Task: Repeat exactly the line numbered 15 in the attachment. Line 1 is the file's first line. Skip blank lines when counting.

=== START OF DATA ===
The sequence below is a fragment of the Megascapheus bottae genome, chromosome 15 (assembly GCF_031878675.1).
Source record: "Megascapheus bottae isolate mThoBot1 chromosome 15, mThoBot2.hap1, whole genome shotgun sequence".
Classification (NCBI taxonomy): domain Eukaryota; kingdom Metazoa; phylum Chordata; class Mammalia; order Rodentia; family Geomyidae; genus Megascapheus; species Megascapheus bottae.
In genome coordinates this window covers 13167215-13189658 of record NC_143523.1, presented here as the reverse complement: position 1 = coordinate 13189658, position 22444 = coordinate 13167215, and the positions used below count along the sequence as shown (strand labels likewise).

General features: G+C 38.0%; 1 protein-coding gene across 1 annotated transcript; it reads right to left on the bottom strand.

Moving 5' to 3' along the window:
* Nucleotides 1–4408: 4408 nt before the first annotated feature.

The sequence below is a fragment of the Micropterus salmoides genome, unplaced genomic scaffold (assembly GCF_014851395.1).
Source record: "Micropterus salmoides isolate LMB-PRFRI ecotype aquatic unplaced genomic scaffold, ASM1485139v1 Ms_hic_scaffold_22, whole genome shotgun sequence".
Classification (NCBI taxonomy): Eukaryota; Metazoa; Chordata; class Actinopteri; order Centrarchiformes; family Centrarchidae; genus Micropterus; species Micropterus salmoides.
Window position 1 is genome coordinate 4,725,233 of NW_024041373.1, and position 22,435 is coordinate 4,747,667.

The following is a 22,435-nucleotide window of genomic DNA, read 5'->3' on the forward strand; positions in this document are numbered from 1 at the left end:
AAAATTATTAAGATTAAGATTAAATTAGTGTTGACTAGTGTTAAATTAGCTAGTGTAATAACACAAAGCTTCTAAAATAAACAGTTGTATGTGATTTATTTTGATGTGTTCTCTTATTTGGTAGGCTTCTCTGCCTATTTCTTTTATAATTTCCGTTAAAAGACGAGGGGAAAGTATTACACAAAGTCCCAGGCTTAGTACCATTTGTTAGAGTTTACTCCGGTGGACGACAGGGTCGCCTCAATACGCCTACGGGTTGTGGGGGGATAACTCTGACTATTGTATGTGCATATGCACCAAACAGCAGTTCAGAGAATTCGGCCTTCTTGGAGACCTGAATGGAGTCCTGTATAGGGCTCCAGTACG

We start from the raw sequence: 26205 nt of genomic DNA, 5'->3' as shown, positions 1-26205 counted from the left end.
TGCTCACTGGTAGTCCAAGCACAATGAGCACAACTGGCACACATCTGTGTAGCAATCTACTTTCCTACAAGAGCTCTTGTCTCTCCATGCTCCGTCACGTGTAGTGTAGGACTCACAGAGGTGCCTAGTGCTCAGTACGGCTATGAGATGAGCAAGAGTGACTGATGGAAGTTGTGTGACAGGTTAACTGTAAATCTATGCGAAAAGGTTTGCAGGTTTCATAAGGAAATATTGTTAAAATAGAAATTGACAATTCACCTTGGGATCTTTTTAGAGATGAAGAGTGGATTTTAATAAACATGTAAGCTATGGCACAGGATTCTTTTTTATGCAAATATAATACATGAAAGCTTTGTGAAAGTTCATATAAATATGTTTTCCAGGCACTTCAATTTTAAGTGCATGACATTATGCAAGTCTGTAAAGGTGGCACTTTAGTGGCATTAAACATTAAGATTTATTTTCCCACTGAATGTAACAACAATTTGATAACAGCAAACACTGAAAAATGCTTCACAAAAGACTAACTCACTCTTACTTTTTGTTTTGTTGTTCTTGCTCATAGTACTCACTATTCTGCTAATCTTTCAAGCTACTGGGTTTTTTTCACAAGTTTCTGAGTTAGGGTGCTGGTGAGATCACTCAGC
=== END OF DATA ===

TGCTCACTGGTAGTCCAAGCACAATGAGCACAACTGGCACACATCTGTGTAGCAATCTACTTTCCTACAAGAGCTCTTGTCTCTCCATGCTCCGTCACGTGTAGTGTAGGACTCACAGAGGTGCCTAGTGCTCAGTACGGCTATGAGATGAGCAAGAGTGACTGATGGAAGTTGTGTGACAGGTTAACTGTAAATCTATGCGAAAAGGTTTGCAGGTTTCATAAGGAAATATTGTTAAAATAGAAATTGACAATTCACCTTGGGATCTTTTTAGAGATGAAGAGTGGATTTTAATAAACATGTAAGCTATGGCACAGGATTCTTTTTTATGCAAATATAATACATGAAAGCTTTGTGAAAGTTCATATAAATATGTTTTCCAGGCACTTCAATTTTAAGTGCATGACATTATGCAAGTCTGTAAAGGTGGCACTTTAGTGGCATTAAACATTAAGATTTATTTTCCCACTGAATGTAACAACAATTTGATAACAGCAAACACTGAAAAATGCTTCACAAAAGACTAACTCACTCTTACTTTTTGTTTTGTTGTTCTTGCTCATAGTACTCACTATTCTGCTAATCTTTCAAGCTACTGGGTTTTTTTCACAAGTTTCTGAGTTAGGGTGCTGGTGAGATCACTCAGC